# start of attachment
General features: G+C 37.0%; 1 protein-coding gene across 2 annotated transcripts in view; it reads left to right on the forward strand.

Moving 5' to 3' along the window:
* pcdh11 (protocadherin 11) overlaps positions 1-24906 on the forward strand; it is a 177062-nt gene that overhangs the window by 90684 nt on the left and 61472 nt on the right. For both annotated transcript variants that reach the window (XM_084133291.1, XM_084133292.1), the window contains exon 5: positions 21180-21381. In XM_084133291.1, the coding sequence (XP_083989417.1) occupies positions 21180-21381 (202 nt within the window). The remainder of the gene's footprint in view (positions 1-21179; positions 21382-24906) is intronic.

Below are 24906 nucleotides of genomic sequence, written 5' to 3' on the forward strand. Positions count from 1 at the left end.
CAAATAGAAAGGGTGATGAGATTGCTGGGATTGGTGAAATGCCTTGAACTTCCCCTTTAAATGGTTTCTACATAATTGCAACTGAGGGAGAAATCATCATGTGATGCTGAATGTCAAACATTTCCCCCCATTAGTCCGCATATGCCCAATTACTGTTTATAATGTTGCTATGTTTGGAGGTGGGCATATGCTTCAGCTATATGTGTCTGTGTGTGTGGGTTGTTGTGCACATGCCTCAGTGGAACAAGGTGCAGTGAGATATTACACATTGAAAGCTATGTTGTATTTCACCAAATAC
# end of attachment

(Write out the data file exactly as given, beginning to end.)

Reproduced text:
General features: G+C 37.0%; 1 protein-coding gene across 2 annotated transcripts in view; it reads left to right on the forward strand.

Moving 5' to 3' along the window:
* pcdh11 (protocadherin 11) overlaps positions 1-24906 on the forward strand; it is a 177062-nt gene that overhangs the window by 90684 nt on the left and 61472 nt on the right. For both annotated transcript variants that reach the window (XM_084133291.1, XM_084133292.1), the window contains exon 5: positions 21180-21381. In XM_084133291.1, the coding sequence (XP_083989417.1) occupies positions 21180-21381 (202 nt within the window). The remainder of the gene's footprint in view (positions 1-21179; positions 21382-24906) is intronic.

Below are 24906 nucleotides of genomic sequence, written 5' to 3' on the forward strand. Positions count from 1 at the left end.
CAAATAGAAAGGGTGATGAGATTGCTGGGATTGGTGAAATGCCTTGAACTTCCCCTTTAAATGGTTTCTACATAATTGCAACTGAGGGAGAAATCATCATGTGATGCTGAATGTCAAACATTTCCCCCCATTAGTCCGCATATGCCCAATTACTGTTTATAATGTTGCTATGTTTGGAGGTGGGCATATGCTTCAGCTATATGTGTCTGTGTGTGTGGGTTGTTGTGCACATGCCTCAGTGGAACAAGGTGCAGTGAGATATTACACATTGAAAGCTATGTTGTATTTCACCAAATAC